Picking up the ham turns into a lesson in animal (and human) cruelty
So when my siblings and I were divvying up who would bring what for Thanksgiving, I got the ham. I promptly called to place an order, was given “order #1” and told I could pick it up Wednesday morning at 9 a.m.
My wise friend, Sally, warned, “I’d get there at 8:45 if I were you.” So I did, to see the place already opened, bustling with business and a line crawling out the door like a huge caterpillar.
However, it didn’t move like one. I went to the back of the line, and within minutes, I was inside. These folks have been here, done this, I thought. I bet they could hand over these hams, blindfolded.
Just beyond the counter were glass cases filled with racks over racks of hams as far as the eye could see. Hips, rather, all wrapped in foil the color of champagne. Not the pink kind.
I hadn’t realized until reaching this spot that I was NOT the right person for this job. Big time. What was I thinking when I agreed to do it?
Obviously, I wasn’t. Since I don’t eat as someone said, “anything with a face,” (although sometimes, fish) staring at what looked like hips, all in a row, was certainly the wrong place to be. Things went down hill quickly.
As I waited for someone to hand over a hip, I felt horrible. I began to think of “Lana,” a little pig (a “Wilbur” look-alike right out of Charlotte's Web) given to me as a gift, in a brown burlap sack. Holding the sack, I had no idea what was inside. Only that it was alive and needed air. When I untied the rope, a pale pink pig scurried out, with legs like Lana Turner’s.
It didn’t take long to realize that Lana was like one of my dogs. She’d run though the woods with me, loved a good back scratch and lounged in the cool grass, leaning right into my side. In the summertime, I’d bathe her with the water hose and she’d stand still there in suds, seemingly smiling and saying, “Aaaahhhh.” I delighted in her happy nature.
Still in line, I went from thinking about Lana to how the Lanas of the world reach these racks. That is, how they (and other animals) are killed.
I’d read newspaper articles plus magazines like Sanctuary (farm sanctuary’s compassionate quarterly) AV (a publication of the American Anti-Vivisection Society) and Animal Times (PETA) describing this process. The violence and sheer brutality will take your breath away, if not your appetite.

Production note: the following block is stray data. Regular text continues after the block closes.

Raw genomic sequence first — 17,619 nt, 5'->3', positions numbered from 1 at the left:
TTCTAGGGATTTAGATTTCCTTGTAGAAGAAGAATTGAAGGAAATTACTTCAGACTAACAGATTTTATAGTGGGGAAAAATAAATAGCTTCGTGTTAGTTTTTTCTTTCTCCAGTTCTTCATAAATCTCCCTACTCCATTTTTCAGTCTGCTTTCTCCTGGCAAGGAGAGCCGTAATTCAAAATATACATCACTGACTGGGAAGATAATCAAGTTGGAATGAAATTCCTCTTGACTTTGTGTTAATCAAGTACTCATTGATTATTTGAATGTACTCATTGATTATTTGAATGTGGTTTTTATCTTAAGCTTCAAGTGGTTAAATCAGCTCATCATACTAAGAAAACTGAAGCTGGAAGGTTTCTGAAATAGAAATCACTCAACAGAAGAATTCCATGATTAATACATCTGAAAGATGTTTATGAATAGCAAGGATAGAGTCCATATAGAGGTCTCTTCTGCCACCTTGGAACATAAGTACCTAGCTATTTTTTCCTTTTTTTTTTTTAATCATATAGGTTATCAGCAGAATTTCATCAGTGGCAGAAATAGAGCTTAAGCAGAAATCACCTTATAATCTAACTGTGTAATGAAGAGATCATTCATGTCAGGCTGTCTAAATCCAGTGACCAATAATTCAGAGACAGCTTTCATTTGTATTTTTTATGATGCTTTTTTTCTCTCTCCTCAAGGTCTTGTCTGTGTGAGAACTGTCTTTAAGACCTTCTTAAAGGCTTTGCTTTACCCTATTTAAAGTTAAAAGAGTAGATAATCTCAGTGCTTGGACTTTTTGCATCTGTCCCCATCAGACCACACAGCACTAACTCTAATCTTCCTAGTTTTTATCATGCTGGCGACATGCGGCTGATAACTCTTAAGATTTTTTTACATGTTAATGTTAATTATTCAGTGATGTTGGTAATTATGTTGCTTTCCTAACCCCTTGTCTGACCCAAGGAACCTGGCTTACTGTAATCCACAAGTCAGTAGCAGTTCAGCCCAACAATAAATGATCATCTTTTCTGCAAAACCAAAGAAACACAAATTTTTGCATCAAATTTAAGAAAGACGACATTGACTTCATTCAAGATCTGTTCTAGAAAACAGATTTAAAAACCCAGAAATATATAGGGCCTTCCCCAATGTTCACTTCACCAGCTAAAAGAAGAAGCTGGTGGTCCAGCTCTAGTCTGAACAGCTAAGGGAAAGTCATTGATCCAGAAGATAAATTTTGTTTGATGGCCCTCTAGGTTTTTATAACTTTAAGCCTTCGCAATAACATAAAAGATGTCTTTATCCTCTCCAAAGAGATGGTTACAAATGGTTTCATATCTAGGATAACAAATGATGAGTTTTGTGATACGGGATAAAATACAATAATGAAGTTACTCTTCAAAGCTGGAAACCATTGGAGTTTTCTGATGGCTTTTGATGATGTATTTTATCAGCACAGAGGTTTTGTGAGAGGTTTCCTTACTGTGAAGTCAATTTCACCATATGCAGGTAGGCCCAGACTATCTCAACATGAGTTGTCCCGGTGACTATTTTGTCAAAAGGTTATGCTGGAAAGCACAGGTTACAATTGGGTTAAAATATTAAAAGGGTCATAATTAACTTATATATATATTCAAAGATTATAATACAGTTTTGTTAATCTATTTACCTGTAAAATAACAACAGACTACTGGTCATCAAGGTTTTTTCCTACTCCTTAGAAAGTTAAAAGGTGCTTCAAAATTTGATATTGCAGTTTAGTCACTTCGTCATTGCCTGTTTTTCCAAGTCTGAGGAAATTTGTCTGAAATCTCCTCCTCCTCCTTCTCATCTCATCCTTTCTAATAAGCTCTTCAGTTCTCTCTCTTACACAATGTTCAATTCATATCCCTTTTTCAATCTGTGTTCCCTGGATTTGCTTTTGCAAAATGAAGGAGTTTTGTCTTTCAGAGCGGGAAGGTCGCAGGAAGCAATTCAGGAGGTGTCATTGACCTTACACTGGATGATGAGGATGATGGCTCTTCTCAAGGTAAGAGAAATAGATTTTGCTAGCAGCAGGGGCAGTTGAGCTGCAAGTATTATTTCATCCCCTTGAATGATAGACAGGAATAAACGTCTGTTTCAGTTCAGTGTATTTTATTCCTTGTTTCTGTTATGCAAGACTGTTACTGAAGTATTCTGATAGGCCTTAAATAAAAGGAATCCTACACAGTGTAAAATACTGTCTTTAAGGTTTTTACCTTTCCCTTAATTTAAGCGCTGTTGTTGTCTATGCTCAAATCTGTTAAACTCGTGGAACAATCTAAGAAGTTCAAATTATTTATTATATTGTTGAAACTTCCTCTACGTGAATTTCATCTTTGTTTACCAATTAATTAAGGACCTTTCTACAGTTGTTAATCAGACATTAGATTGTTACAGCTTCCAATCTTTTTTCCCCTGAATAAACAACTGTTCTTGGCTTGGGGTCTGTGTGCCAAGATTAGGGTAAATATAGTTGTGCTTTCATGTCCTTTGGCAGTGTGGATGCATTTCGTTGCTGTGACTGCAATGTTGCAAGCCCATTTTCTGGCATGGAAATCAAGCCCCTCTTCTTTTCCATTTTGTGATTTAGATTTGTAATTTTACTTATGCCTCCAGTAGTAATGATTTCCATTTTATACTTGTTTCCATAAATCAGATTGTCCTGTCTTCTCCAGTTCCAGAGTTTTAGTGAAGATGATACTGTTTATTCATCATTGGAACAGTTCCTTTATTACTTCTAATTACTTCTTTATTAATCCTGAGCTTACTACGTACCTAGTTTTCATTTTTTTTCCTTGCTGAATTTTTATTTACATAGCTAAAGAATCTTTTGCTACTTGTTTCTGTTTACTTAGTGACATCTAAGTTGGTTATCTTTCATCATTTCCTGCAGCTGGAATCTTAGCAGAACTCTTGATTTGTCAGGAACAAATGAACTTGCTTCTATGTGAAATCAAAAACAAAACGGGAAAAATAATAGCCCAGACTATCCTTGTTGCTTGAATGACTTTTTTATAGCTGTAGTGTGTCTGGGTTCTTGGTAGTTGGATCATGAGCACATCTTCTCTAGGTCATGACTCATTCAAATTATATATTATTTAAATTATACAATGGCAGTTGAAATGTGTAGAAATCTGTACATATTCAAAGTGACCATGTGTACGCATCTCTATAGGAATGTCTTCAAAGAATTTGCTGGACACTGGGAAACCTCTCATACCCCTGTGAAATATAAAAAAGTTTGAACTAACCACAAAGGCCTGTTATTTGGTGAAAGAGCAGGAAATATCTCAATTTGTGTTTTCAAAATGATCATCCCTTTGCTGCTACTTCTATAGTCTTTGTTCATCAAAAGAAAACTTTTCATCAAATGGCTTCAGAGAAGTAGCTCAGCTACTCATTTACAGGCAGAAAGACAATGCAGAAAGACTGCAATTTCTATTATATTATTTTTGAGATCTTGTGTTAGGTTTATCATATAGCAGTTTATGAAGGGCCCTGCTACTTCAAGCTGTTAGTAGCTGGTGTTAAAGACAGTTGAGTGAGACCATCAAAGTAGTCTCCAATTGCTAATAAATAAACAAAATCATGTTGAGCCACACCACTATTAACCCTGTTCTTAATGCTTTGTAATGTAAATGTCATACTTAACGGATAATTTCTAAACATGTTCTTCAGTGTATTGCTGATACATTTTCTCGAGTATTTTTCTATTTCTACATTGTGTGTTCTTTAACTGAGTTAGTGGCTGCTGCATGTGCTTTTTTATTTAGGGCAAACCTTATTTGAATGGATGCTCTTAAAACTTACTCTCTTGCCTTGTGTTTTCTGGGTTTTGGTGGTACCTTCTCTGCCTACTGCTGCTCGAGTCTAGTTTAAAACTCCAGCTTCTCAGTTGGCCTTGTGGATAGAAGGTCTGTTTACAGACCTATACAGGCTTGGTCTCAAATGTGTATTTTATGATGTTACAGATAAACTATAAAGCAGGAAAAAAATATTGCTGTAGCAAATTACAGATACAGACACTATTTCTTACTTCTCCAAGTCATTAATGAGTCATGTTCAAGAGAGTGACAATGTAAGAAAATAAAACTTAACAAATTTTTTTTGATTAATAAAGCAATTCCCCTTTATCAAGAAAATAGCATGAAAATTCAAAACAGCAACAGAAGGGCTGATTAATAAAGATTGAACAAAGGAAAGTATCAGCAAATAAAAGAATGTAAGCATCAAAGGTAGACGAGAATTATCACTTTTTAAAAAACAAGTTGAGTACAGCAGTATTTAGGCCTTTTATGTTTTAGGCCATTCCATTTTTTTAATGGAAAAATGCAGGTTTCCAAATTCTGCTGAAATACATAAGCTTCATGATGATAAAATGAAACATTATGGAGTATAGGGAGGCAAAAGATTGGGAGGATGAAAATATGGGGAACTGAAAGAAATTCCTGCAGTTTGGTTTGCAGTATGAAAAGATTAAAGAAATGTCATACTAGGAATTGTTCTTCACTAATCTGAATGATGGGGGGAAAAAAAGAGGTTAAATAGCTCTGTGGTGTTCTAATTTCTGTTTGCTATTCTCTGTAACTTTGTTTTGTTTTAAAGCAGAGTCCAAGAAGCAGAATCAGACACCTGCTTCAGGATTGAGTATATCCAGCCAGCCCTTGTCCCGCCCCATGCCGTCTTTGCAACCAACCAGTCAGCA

I remembered opening the Houston Chronicle a few years back and seeing a photograph of two horses in a “kill box.” I’d never heard the term, much less knew it existed. I remembered the terror in the horses' eyes, seeing their mouths opened and teeth exposed while a man wearing a rubber apron stabbed at their spinal cords like they were massive blocks of ice. The writer wrote, in vivid detail, that horses fall to the floor, “paralyzed but not yet dead.” That a chain is wrapped around their rear legs and hoists them upside down. Throats are slit and they’re left there hanging, bleeding to death.
Horrified, I wrote a letter to some of the powers that be in Washington, asking that they please support H.R. 503, the Conyers-Burton Prevention of Equine Cruelty Act. If passed, the bill would prohibit the sale and transport of horses to these kill boxes “for slaughter for human consumption.” Sadly, the bill didn’t pass.
At a political event later, I met an assistant to one of the recipients of the letter and naively asked, “How in the world can something so blatantly wrong NOT get changed!?” He raised his shoulders and leaned in, “Ranchers are some of our biggest supporters.”
But suddenly the line moved and I was back in the store.
As I continued grinding on all this, my turn came up. A pleasant woman plopped a nine-pound pre-cooked, pre-sliced, ham on the counter and proceeded to unwrap it for my viewing pleasure. I told her (as politely as possible) I’d pass on this part. Then I quickly moved to the cashier and scurried out of there like Lana had from the sack.
When I reached my car my husband (unfortunately for him) called my cell phone. He was proud to report that his errands were “all done.” So were all those pigs, I thought, and burst into tears. Blubbering, I spilled everything. Where I’d been, how it all came to me. Still blubbering, I declared that I would never set foot in that place again. There was a silent pause on the other end of the phone.
“I haven’t lost it, Patrick,” I said. “I just feel very strongly about this.”
“God INTENDED us to eat animals, honey,” he said, with a voice as soft as a farmer's rain.
I understood that he, along with trillions of others, shared this view, but I did not.
I’m not asking that everyone go vegetarian,” I explained, “although that’d be great. If people could only see BEHIND the counter - into the slaughterhouses — all the violence — they’d wanta at least make the process more humane!”
“OK THAT I can agree with,” he said.
Why couldn’t everyone, I wondered.
Then I remembered something my father used to say. “There two ways you can tell a lot about a person,” he said, “How they act on a tennis court and how they treat animals.”
The first rule of measure, I still find interesting. The second is one I live by.